Google's Personalized Search Challenged By Patent Lawsuit

A lawsuit filed on Thursday claims that iGoogle and other Google search personalization efforts rely on patented technology.

Thomas Claburn, Editor at Large, Enterprise Mobility

July 16, 2009

3 Min Read

Google is being sued for allegedly infringing on search engine personalization patents owned by Personalized User Model (PUM), a Texas partnership based in New York.

The lawsuit was filed on Thursday in a U.S. district court in Delaware.

Google has not yet been served with the lawsuit. Attorney Marc S. Friedman of Sonnenschein Nath & Rosenthal, the law firm representing PUM, said that will happen on Friday.

"Google is being sued for patent infringement for one reason -- it is using PUM's technology and has benefited greatly from it," said Roy Twersky, an owner of PUM and one of the original inventors, in a statement.

Twersky and his co-inventors, Yochai Konig and Michael Berthold, were issued related search patents in 2005 and 2008 covering search personalization. The 2008 patent is an expansion on the 2005 patent, "Automatic, personalized online information and product services."

According to a spokesperson for Sonnenschein Nath & Rosenthal, Google knew about the 2005 PUM patent because a personalization patent that it filed in 2003 was rejected. The 2005 PUM patent, filed in 2000, was being examined at that time. That's why the lawsuit alleges willful infringement, a charge that brings higher damages.

Twersky and Konig now work at a San Francisco-based speech recognition and data mining company called Utopy.

The complaint alleges that Google's iGoogle service, its personalized advertising technology, and personalization features found on Google's Web site infringe on the patents held by PUM.

Friedman characterizes the case as a battle to protect small inventors from big corporations.

For the past few years, Google has been characterizing the patent cases as a something along the lines of highway robbery.

In 2007, Google policy counsel and legislative strategist Johanna Shelton and Michelle Lee, head of patents and patent strategy, said in a blog post that the patent system had not kept pace with the changes in the innovation economy. "Google and other technology companies increasingly face mounting legal costs to defend against frivolous patent claims from parties gaming the system to forestall competition or reap windfall profits," they said.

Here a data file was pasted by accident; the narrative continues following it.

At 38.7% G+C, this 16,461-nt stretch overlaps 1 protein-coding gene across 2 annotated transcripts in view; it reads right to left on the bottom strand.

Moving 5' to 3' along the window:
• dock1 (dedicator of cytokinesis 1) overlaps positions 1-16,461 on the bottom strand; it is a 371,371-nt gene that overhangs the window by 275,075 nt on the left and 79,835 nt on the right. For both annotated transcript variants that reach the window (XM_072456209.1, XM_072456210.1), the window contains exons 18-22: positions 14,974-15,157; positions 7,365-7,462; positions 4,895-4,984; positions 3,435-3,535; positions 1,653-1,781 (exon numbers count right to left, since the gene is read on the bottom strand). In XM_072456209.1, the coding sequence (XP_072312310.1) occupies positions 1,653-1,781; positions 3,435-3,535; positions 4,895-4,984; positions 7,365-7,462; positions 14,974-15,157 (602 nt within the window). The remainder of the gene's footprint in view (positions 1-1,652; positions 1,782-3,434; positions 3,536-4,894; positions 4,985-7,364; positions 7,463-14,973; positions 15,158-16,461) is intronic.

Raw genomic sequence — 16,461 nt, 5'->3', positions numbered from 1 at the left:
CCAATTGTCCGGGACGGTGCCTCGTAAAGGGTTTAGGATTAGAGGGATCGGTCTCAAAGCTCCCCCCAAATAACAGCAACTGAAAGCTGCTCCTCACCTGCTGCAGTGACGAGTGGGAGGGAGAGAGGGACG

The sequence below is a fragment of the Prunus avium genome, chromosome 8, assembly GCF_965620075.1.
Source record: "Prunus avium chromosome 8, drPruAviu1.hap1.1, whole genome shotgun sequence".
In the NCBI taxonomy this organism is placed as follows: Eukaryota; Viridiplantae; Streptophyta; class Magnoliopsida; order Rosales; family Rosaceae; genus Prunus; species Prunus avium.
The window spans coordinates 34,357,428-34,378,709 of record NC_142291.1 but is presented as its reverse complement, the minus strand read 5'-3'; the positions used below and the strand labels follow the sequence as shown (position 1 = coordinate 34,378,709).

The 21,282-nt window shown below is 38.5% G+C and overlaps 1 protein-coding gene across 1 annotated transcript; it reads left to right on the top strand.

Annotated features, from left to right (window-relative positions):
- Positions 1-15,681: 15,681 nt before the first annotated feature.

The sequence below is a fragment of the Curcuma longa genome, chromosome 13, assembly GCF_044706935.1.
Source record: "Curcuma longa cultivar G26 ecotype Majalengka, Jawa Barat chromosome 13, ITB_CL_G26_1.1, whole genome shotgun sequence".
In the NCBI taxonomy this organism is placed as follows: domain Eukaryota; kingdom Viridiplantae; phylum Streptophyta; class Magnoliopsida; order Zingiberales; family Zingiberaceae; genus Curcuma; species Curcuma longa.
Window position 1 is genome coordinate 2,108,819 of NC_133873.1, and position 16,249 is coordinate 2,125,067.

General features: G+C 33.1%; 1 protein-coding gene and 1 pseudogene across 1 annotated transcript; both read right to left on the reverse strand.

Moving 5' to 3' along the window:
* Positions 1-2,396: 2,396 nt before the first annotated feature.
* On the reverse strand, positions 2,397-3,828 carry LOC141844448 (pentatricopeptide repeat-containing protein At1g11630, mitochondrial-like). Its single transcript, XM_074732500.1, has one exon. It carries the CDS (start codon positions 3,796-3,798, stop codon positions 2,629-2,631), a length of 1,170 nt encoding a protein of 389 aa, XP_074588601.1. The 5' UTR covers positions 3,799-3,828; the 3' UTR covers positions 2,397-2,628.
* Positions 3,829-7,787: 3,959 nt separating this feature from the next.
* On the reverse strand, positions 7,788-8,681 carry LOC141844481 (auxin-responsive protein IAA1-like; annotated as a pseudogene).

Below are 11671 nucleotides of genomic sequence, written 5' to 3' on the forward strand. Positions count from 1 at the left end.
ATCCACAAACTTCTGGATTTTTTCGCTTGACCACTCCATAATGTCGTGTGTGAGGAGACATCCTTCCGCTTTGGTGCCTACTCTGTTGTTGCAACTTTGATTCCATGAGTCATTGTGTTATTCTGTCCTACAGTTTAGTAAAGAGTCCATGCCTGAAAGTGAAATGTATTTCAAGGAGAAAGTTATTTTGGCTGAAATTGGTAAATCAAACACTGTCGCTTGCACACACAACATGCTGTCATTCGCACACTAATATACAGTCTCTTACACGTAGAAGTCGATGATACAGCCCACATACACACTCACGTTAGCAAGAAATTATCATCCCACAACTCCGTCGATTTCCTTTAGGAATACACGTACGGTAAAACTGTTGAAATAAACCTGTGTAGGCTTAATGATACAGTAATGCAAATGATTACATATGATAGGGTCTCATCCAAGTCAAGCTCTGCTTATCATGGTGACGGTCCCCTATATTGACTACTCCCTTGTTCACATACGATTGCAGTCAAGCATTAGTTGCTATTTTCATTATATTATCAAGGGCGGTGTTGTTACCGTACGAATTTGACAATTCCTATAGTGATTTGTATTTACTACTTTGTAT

Friedman acknowledged such concerns and said this isn't just another patent troll case. "In a troll case, you have a situation where someone who is a stranger to the patent files a lawsuit seeking to get a return on investment," he said. "What makes our case substantially different is that PUM has as owners two of the original inventors, including one who himself was instrumental in developing the technology. So this is not a question of a stranger buying up a patent to bring a lawsuit."

Google is likely to object to being asked to produce information about its technology as part of the legal discovery process. But Friedman said courts have procedures for dealing with trade secrets.

Google did not immediately respond to a request for comment.

InformationWeek has published an in-depth report on e-discovery. Download the report here (registration required).

About the Author(s)

Thomas Claburn

Editor at Large, Enterprise Mobility

Thomas Claburn has been writing about business and technology since 1996, for publications such as New Architect, PC Computing, InformationWeek, Salon, Wired, and Ziff Davis Smart Business. Before that, he worked in film and television, having earned a not particularly useful master's degree in film production. He wrote the original treatment for 3DO's Killing Time, a short story that appeared in On Spec, and the screenplay for an independent film called The Hanged Man, which he would later direct. He's the author of a science fiction novel, Reflecting Fires, and a sadly neglected blog, Lot 49. His iPhone game, Blocfall, is available through the iTunes App Store. His wife is a talented jazz singer; he does not sing, which is for the best.

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